Lerner’s Asher Cohen/Ashford Cahill is the most vibrant character in True Pretenses: his impoverished childhood, dead whore-mother, under-wraps Jewishness, his misery and kindness, and gentle smarts dominate the narrative. The only thing Lerner could do for him is offer him, at least, a heroine worthy of his contradictions. Lydia Reeve is wonderful herself, a woman whose grief, when the novel opens, is palpable, the kind of grief that refuses to pretend for others, a wallowing, weepy kind of grief. And yet, she’s trying, because she’s always, like Ash, lived more for others than herself, ” … one’s duty to one’s family outweighed all else. Lydia herself had always acted on that principle.” Her desire to claim her inheritance to continue her community work hides doubts about her motivation, “a pathetic old maid desperate to feel important”. Lydia is alone and lonely, but marriage doesn’t appeal, “To submit to another, one had to esteem his judgment higher than one’s own.” Like Ash, Lydia, with, as Ash says, “her Tudor-portrait face,” has settled for a life that consists of her public face: her father’s hostess, brother’s mother-figure, and community patroness. Ash and Lydia only let others see what they choose, keeping secret their sadness and loneliness. What appeals most about their relationship is how honest they are with each other: physical attraction, fraught relationships with their siblings, loss and grief. They’re never afraid to reveal themselves, maybe because, unlike many a romance hero and heroine, they like each other, recognize a kindred spirit, and are a helpmeet to each other.
Ash has something to teach Lydia about a fluid identity, such as he’s manipulated his entire life, donning masks, names, and professions, always chasing a swindle. He teaches her about “pulling the wool” over others’ eyes, such as her brother and Lively St. Lemeston’s citizenry:
“Hiding things is just one part to acting, though. The other is showing things. You’ve mastered looking cheerful, concerned, that sort of thing. Mild friendly emotions. but if this is going to work, you’re going to have to pretend a lot more than that. You’re going to have to make everyone in this town, including your brother, believe that you love me … The easiest way to do it is to imagine you do love me,” he said. “At least, that’s what I’ve always done. I find a little part of myself that feels the things I want, and bring it out and feed it … The biggest obstacle to a good lie is your own hesitation,” he said. “There’s a part of us that wants people to know the truth, to see us for who we are. But if you can stop wanting to get caught … you’re the sole witness to your own thoughts, and so you can perjure yourself without fear of contradiction.”
In Ash’s advice to Lydia, how to go about convincing everyone their marriage is real, lies the gist to the novel’s title, “true pretenses.” Play at something long enough, love it, want it, nurture it, and a person is transformed into the very identity one created. Ash is too sad over Rafe, too removed from Lydia socially to harbor any hope of love or family from her. Lydia is too grief-stricken, too concerned over her brother, to consider how she might feel if she pretends long enough. Sympathy, liking, and a desperate need for touch, so much that Ash and Lydia’s initial sexual encounters end with “thank you,” and “I needed that,” which Miss Bates found deeply poignant, exposing two people so lonely and having been alone for so long, that touch is relief and release before it can be pleasure. Ash and Lydia’s public personas, determined privately as the means by which they’ll both get what they want, become real to them, creep up on them. They already like and respect each other, physical attraction brings them intimacy, and time in sharing these things brings them love.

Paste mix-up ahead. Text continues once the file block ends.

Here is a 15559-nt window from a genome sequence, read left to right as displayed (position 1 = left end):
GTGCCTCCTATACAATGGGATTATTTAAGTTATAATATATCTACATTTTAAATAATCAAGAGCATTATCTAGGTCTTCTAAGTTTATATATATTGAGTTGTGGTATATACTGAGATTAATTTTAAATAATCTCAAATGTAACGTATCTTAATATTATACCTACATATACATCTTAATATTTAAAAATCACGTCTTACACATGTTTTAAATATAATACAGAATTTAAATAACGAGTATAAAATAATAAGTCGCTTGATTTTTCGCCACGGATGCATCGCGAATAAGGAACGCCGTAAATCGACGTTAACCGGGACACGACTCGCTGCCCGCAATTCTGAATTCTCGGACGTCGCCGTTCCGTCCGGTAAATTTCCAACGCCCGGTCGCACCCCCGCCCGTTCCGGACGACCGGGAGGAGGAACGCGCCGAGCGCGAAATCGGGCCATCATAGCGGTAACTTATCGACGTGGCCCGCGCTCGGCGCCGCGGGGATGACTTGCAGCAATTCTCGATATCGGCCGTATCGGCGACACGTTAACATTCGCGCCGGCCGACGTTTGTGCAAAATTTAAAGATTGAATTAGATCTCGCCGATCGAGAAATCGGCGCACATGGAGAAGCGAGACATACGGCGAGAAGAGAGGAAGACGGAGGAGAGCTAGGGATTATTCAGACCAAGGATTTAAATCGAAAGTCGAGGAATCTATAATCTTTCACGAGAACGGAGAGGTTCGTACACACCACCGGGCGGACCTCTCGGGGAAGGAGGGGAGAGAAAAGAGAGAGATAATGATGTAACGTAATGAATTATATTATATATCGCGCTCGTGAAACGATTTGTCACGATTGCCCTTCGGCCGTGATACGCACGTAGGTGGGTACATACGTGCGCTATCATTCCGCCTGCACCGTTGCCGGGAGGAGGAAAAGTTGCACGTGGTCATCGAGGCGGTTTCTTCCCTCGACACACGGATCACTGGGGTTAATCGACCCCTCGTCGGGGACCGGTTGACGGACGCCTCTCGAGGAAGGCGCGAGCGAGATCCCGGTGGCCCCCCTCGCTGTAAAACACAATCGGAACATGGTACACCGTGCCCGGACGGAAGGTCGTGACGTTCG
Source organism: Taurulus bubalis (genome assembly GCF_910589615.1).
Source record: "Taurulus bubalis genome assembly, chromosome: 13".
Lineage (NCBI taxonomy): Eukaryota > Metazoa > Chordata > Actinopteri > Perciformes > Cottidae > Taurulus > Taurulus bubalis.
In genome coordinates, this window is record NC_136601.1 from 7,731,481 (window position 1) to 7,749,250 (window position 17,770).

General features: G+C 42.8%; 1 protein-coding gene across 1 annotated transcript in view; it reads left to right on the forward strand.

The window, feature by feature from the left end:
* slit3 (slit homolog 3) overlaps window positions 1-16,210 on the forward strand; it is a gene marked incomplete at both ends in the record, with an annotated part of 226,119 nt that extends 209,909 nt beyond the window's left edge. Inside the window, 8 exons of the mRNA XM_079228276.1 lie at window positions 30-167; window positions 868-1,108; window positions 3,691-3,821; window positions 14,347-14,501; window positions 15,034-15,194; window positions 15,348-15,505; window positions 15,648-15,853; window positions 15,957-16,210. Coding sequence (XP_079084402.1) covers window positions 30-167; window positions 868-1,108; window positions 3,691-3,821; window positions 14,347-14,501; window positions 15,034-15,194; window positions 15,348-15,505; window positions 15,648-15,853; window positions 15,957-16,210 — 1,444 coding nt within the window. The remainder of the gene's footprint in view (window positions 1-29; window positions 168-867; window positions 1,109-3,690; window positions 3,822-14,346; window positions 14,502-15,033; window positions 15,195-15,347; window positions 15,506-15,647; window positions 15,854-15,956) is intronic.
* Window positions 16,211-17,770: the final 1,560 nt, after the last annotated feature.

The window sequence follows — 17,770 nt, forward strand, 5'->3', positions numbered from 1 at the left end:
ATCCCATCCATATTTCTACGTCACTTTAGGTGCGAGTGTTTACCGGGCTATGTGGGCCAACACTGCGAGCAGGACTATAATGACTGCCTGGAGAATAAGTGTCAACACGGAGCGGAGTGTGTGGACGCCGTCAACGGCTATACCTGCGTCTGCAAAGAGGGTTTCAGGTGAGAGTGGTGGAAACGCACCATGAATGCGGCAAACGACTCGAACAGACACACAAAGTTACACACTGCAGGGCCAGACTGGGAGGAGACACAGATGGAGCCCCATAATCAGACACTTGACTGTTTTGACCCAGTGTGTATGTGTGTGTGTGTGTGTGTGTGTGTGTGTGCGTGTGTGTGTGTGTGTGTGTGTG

Miss Bates’ favourite exchange is between Ash and Lydia’s brother, Jamie. Jamie, who accuses Ash of fortune-hunting, challenges Ash with his peripatetic life, confronts him with the truth of Ash:
“You’ve never stayed anywhere more than a few weeks, and now you want to spend the rest of your life in one place and I’m not supposed to find anything about that peculiar?”
… “Home has never been a place to me. When I was young it was my mother, and later it was my brother. The places I’ve gone, they’ve all been home because he was there. Miss Reeve is my home now. Whither she goes, I’ll go, and her people will be my people.”
While Ash believes that he’s play-acting for Jamie, the incipient truth of what Lydia has come to mean to him and what he’s found in her, is right there, a seed of truth in their elaborate lie. Who can deny the power of Lerner’s ironic use of lines from the Biblical Ruth, the stranger who adopts the ways of her mother-in-law’s people, vowing steadfast love and loyalty? The Jewish Asher Cohen, a stranger and sojourner, finds his home in Lydia. It may be pretense for Jamie, but it’s true to Lydia and true for Asher. In the end, Ash’s chameleon ability serves him well, leads him to love.
The final quarter of the novel is the most powerful because everything hidden is revealed. Characters are tested, and their lives are laid open. Siblings expose what they’ve hidden from each other in trying to protect each other. Lydia must rescue Ash from despair and Ash must accept love as his due. In some ways, the public pretenses of their marriage must be upheld: how else can a Jewish swindler married to an English heiress survive? In other ways, by honest conversation with their siblings, and Lydia’s decision to try to work with Jewish charities, and the risk they take at being discovered, there is also authenticity.
Miss Bates, though True Pretenses meandered and read slow, really loved it in the end and found in it, “no charm equal to tenderness of heart,” Emma.
Rose Lerner’s True Pretenses is published by Samhain and has been available since January 13. Miss Bates received an e-ARC, courtesy of the author.